You may have seen articles floating around social media talking about whether or not President Donald Trump's administration is going to ease healthy school lunch regulations. Our Verify Team wanted to determine if this is true, how regulations are going to be affected, and what that could mean for your kids.
In 2010, former First Lady Michelle Obama worked to establish strict nutritional standards as part of her push for healthy kids Let's Move Program. It was part of her campaign against obesity.
According to the Centers for Disease Control and Prevention, the percentage of children with obesity in the U.S. has more than tripled since the 1970s. Today, about 1-in-5 children between the ages 6 to 9 has obesity.
Child obesity has immediate and long-term impacts on physical, social and emotional health, such as asthma, Type 2 diabetes and heart disease. Kids who are obese tend to be bullied and teased more, which could also lead to social isolation, depression and lower self-esteem.
Our sources include documents from the Department of Agriculture and Sonny Perdue, who leads the USDA. Upon digging, we have verified that the claim is true that the Trump Administration is giving schools more power when it comes to what they serve during lunch.
The three things that are in question are the regulations about whole grains, sodium and milk.
Currently, all grains served to students must be whole-grain. According to an announcement Monday, schools are experiencing challenges meeting this standard so starting the next school year, the USDA is allowing states to grant exceptions to schools that are having a hard time meeting the standard.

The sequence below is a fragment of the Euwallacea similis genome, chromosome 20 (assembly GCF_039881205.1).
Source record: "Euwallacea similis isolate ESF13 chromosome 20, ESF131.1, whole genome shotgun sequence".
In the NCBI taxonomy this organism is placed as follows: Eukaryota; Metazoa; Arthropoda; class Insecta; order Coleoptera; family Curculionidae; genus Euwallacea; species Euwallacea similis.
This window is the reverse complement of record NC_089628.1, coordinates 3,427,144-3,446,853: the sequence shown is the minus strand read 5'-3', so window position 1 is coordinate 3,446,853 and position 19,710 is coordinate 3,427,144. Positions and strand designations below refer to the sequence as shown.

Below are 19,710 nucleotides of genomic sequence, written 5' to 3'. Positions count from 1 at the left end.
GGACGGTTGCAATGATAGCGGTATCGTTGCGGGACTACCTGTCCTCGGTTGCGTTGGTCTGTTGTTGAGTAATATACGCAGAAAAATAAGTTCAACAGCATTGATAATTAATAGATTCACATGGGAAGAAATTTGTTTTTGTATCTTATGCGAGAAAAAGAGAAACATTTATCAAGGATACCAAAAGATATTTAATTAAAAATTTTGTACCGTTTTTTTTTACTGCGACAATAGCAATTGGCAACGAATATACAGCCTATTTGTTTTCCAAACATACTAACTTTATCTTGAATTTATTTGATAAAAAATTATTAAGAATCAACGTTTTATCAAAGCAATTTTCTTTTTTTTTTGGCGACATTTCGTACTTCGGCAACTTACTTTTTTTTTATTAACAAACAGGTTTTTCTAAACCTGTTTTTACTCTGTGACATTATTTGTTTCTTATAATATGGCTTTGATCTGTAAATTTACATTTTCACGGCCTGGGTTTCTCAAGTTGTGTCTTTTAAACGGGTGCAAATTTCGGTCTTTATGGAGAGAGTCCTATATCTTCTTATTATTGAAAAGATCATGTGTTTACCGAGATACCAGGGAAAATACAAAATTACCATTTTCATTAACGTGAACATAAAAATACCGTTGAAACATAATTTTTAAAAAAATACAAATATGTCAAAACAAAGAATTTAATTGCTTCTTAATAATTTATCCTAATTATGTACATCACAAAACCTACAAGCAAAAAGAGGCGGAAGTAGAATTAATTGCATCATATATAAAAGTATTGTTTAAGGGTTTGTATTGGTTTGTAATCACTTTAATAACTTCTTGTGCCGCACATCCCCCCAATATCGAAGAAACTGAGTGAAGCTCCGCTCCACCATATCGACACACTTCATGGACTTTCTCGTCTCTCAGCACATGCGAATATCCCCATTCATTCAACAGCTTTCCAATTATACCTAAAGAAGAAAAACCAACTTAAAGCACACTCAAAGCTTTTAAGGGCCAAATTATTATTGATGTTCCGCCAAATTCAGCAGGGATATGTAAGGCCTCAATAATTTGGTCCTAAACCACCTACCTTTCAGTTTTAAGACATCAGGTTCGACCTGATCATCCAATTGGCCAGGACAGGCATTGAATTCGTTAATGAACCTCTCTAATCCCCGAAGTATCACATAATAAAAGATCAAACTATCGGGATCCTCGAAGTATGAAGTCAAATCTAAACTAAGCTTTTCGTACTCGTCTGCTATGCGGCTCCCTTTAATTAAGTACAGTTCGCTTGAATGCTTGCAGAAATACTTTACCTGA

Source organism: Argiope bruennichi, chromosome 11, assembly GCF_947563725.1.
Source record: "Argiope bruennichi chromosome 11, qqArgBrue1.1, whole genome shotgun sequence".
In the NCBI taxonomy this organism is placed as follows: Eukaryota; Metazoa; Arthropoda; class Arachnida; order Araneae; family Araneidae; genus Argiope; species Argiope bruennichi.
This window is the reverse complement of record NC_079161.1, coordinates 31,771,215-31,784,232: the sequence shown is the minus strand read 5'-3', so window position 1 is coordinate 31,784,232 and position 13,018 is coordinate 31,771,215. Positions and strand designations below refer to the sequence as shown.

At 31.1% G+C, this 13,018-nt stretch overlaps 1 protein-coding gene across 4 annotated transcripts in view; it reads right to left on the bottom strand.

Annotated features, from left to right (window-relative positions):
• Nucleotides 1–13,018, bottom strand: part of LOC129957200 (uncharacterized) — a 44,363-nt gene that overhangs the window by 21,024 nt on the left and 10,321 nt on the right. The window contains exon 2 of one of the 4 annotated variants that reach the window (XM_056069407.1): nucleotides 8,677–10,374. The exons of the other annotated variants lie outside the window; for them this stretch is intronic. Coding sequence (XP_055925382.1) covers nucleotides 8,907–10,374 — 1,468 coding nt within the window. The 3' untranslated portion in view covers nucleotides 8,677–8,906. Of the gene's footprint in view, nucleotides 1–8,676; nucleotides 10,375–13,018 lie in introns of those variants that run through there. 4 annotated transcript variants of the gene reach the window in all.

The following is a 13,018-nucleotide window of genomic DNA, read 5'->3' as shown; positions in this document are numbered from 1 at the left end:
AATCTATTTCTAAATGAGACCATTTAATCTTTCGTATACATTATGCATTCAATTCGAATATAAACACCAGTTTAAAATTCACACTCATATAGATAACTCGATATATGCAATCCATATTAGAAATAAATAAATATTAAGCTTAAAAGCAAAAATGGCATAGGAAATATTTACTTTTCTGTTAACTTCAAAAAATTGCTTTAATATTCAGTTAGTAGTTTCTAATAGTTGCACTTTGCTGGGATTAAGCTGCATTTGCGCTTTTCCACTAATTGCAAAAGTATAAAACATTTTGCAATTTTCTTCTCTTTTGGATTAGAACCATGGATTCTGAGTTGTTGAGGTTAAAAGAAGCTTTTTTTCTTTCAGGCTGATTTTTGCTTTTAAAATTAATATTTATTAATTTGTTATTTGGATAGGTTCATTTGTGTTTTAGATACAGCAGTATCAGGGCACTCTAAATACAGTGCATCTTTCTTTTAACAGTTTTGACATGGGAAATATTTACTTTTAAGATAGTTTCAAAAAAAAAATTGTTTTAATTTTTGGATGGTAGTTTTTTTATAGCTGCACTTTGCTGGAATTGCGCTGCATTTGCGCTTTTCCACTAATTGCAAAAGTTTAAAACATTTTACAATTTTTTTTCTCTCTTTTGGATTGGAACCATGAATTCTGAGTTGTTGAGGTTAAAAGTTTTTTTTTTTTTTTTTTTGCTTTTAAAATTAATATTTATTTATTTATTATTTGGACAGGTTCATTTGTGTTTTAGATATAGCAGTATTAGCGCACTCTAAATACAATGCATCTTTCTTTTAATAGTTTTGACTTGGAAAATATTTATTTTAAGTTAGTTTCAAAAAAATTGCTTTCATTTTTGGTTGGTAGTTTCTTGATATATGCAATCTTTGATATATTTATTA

Next, we looked at sodium regulations, or salt.
Schools were suppose to head to "Target 2" next year, which is less sodium than what's served today and it would have lowered sodium content by about 300 milligrams for each grade level. But the new regulations say they can stay at "Target 1."
As for milk: Milk must be fat-free whether it's flavored or not. One percent low-fat milk has to be unflavored. The new regulation would allow 1% flavored milk, meaning chocolate and strawberry milk will be allowed through the schools' meal programs.
U.S. Department of Agriculture
Sonny Perdue, who leads the USDA
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